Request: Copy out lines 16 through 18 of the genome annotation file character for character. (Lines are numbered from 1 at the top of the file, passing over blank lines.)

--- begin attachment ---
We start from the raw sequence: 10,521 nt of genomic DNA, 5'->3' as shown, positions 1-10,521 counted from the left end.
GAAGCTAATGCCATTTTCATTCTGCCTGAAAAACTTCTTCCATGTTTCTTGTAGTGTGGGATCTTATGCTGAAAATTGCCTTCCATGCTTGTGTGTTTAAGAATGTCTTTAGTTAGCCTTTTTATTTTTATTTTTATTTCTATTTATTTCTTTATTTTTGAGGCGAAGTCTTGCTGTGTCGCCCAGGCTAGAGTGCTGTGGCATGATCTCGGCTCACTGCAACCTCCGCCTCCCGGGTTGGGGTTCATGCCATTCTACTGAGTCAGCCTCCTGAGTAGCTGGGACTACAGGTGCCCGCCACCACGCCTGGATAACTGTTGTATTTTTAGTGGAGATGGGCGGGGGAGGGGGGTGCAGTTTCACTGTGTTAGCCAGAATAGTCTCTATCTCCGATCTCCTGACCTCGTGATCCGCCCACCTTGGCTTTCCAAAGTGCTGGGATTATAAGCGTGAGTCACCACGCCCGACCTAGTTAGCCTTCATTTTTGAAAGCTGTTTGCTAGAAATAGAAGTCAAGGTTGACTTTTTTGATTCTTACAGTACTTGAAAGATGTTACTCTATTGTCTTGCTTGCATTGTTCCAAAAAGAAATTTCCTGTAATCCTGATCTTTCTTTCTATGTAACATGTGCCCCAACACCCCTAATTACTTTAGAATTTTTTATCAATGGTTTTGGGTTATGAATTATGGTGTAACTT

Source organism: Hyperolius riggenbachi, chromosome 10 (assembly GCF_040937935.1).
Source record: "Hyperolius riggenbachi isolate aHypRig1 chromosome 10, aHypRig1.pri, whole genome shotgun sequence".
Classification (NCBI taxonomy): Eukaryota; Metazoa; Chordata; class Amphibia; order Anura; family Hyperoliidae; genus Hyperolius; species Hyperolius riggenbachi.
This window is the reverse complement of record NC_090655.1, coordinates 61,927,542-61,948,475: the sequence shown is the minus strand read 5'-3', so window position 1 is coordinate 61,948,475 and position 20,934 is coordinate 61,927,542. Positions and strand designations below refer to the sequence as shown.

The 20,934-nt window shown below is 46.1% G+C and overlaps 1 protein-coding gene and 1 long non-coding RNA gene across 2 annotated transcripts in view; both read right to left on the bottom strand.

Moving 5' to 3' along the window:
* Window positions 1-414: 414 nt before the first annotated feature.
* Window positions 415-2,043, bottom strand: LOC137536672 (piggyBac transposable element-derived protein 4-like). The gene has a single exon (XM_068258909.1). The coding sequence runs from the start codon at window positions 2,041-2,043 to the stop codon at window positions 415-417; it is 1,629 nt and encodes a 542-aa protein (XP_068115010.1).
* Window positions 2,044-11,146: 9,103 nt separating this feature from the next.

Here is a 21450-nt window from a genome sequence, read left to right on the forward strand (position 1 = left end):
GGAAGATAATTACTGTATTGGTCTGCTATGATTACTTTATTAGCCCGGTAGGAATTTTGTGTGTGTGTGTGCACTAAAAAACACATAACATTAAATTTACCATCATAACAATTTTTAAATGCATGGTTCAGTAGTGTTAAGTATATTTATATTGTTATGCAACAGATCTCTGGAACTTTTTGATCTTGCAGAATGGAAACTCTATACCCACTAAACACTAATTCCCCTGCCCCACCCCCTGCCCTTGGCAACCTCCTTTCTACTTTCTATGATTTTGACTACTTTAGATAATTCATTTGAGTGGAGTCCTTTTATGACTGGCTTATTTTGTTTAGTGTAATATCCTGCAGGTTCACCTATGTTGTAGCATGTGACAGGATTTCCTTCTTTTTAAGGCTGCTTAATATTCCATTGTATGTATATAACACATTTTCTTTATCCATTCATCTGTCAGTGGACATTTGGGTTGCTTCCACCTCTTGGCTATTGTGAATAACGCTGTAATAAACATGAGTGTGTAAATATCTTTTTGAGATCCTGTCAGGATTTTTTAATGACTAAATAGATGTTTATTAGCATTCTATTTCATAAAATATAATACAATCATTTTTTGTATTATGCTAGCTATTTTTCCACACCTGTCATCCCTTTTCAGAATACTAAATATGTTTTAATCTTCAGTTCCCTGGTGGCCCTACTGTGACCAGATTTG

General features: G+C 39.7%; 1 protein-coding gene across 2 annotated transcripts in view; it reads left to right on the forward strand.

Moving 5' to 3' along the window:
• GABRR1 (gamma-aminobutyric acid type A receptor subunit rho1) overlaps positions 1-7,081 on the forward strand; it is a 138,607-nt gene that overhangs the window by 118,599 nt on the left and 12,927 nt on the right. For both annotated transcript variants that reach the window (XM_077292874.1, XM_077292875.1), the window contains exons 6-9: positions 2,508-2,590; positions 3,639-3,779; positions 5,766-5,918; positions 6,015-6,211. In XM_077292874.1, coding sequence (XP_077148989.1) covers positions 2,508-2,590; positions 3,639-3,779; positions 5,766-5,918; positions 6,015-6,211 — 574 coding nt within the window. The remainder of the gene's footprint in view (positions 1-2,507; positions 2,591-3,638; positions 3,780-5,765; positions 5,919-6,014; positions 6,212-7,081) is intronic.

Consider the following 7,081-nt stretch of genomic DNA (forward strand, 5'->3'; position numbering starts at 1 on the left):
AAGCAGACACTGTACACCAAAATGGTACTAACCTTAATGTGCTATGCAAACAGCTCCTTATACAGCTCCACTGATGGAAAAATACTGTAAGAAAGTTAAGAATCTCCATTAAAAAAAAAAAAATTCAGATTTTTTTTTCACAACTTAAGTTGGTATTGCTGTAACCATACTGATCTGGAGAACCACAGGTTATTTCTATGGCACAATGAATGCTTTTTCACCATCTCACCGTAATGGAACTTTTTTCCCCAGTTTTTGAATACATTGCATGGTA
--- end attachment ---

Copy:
• GABRR1 (gamma-aminobutyric acid type A receptor subunit rho1) overlaps positions 1-7,081 on the forward strand; it is a 138,607-nt gene that overhangs the window by 118,599 nt on the left and 12,927 nt on the right. For both annotated transcript variants that reach the window (XM_077292874.1, XM_077292875.1), the window contains exons 6-9: positions 2,508-2,590; positions 3,639-3,779; positions 5,766-5,918; positions 6,015-6,211. In XM_077292874.1, coding sequence (XP_077148989.1) covers positions 2,508-2,590; positions 3,639-3,779; positions 5,766-5,918; positions 6,015-6,211 — 574 coding nt within the window. The remainder of the gene's footprint in view (positions 1-2,507; positions 2,591-3,638; positions 3,780-5,765; positions 5,919-6,014; positions 6,212-7,081) is intronic.

Consider the following 7,081-nt stretch of genomic DNA (forward strand, 5'->3'; position numbering starts at 1 on the left):
AAGCAGACACTGTACACCAAAATGGTACTAACCTTAATGTGCTATGCAAACAGCTCCTTATACAGCTCCACTGATGGAAAAATACTGTAAGAAAGTTAAGAATCTCCATTAAAAAAAAAAAAATTCAGATTTTTTTTTCACAACTTAAGTTGGTATTGCTGTAACCATACTGATCTGGAGAACCACAGGTTATTTCTATGGCACAATGAATGCTTTTTCACCATCTCACCGTAATGGAACTTTTTTCCCCAGTTTTTGAATACATTGCATGGTA